A response to climate change denialism.

This is actually an assignment for a class UC San Diego offers entitled “Life and Climate on Earth.” It is one of many taught at the university by professors from the Scripps Institute of Oceanography. I enjoyed the class (and assignment) despite some misgivings but wanted to share this information with the planet.

Climate change is something I am quite interested in and the class afforded the opportunity to really dig in and further understand some of the science behind what we know and how we know it. Indeed, many of the business ventures I am formulating in my head revolve around how to harness the power of free markets to solve the problem presented by the great carbon menace. But alas, many things must be done in the short-term and for that we require governmental action and governmental action requires public support. While I think the interesting questions around climate change involve the cost of it (frankly, the only useful argument against it), in order for there to be public support, we require people to understand the issue and for denialists to be brought home.

Make no mistake - if you deny climate change, you are arguably putting the lives of future generations in danger. When approximately 80% of the world’s population lives within 60 miles of an ocean, not solving this problem requires very real effort and very real agreement. Let’s talk about some of the statements made below.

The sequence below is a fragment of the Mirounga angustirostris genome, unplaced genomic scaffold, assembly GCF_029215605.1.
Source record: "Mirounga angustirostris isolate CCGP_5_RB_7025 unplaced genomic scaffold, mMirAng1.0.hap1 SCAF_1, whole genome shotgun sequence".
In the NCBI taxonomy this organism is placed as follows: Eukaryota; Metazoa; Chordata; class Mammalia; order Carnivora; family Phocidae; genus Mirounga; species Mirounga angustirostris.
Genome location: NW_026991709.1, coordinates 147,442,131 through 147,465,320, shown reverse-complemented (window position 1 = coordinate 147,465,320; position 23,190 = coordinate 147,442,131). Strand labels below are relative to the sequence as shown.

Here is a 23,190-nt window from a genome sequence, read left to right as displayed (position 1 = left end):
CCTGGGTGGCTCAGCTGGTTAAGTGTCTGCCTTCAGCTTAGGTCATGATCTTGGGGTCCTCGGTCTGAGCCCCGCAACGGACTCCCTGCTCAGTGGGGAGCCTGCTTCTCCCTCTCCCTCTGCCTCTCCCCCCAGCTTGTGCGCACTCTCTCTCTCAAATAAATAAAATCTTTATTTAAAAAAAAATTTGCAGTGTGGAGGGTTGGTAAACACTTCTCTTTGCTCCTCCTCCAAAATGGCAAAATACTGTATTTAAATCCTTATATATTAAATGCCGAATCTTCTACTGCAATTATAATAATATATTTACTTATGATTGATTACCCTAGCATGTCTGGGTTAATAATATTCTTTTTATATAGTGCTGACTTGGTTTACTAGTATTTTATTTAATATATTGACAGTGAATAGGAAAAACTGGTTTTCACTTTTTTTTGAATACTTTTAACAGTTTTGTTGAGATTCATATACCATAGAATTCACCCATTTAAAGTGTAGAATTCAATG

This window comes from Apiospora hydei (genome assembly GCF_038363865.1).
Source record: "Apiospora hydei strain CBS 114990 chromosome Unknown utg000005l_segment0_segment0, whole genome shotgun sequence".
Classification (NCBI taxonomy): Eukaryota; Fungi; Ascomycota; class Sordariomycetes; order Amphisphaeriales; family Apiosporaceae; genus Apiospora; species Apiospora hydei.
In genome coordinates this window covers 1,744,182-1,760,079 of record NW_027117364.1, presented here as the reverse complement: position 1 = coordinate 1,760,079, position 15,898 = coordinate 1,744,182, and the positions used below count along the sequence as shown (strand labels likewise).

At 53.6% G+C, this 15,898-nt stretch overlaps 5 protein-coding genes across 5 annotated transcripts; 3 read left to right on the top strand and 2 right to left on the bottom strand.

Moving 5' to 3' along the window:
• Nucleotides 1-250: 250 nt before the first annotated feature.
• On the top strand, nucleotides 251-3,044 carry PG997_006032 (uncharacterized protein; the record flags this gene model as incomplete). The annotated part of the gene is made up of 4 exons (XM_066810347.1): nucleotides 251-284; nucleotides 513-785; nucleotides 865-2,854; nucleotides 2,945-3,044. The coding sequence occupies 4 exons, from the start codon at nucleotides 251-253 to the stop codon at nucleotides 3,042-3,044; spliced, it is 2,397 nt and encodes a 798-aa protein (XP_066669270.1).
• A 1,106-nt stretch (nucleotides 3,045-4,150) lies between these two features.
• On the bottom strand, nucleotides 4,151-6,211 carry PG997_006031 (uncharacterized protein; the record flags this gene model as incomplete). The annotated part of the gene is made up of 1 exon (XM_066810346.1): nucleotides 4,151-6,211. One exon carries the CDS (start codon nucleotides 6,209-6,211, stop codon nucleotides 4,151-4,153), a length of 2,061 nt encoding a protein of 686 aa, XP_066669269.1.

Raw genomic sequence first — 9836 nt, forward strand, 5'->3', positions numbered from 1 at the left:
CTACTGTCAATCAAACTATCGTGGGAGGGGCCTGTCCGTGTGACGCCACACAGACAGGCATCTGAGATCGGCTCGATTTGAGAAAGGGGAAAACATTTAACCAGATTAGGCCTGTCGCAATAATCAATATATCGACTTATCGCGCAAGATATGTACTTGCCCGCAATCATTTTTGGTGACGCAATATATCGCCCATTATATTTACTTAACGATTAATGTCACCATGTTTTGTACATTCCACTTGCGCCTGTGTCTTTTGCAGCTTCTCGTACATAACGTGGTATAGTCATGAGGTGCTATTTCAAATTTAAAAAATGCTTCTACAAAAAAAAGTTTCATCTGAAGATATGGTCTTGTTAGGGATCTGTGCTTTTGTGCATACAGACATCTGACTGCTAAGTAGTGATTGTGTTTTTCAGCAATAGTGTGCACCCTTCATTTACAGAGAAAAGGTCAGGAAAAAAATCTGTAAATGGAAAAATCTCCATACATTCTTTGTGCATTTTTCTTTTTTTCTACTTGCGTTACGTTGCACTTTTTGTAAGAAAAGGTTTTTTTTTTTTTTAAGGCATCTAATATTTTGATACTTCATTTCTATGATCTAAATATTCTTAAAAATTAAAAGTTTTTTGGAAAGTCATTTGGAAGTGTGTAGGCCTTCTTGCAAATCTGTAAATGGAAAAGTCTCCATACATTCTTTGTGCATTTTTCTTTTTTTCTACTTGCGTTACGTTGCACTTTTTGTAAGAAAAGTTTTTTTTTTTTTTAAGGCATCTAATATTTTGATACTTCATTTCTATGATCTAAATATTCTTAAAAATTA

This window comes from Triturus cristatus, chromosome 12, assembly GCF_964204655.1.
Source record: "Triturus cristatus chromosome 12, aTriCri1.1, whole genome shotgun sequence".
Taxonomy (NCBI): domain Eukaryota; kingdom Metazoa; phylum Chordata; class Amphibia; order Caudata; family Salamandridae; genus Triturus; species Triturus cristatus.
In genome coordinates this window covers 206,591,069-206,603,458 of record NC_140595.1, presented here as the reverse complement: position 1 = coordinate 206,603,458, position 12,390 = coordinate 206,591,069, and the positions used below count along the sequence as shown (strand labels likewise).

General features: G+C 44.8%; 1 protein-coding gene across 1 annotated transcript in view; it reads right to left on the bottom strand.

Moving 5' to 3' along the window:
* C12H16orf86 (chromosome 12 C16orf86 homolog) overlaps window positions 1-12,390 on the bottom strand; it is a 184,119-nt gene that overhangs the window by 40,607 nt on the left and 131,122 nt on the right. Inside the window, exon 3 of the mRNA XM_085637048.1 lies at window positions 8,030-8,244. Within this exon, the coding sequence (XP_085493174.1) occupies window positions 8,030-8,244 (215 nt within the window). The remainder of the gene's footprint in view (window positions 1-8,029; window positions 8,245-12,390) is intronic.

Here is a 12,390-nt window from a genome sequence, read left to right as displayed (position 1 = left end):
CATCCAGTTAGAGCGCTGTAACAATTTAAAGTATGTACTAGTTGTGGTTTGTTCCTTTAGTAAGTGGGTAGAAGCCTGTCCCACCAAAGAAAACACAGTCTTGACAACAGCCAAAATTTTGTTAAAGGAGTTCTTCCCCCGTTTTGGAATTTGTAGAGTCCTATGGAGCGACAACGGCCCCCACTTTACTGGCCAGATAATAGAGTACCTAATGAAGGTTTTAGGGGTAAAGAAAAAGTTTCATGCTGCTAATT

I also made some of my own graphs which look pretty damn spiffy.

Danielle Pletka (conservative commentator) – “We need to…recognize we just had two of the coldest years, biggest drop in global temperatures that we have had since the 1980’s, the biggest in the last 100 years.” – on NBC’s Meet the Press


                This required some digging to see just what on earth she was referencing. Turns out, it was an article from the site Real Clear Markets. How Ms. Pletka described it is categorically false and then misleading (but not necessarily untrue) in that order. The first point, two of the coldest years (she is speaking of 2016 and 2017), is categorically false. Here is the temperature data from 1980 (downloadable from NASA’s climate website). The blue line represents the mean, the orange is smoothing the trend. Vertical axis is difference from pre-industrial levels in degrees Celsius.


Ms. Pletka’s second claim, probably what she was really meaning to call out, is an example of data distortion – taking a short-term trend and using it as definitive example of long-term data. She is (correctly) referring to difference in temperature from February 2016 to February 2018, when global temperatures dropped by .56o C. (according to the RCM article – the data I downloaded from NASA GISS says .51o C). This is an interesting use of data as it cherry-picks a two-year period. Useful if you want to nab a statistically loud year like 2016 (due to an el nino event) and use it to make a trend argument.

Here is what that data might look like when taking temperatures in February. The axes are the same as the previous graph with the vertical being difference from pre-industrial levels. The critical difference is trend data are February-to-February and the actual temps are means calculated in February of that year. She is referring to the double-black-diamond ski slope we see in blue lines:

(Source: Data downloaded from https://data.giss.nasa.gov/gistemp/)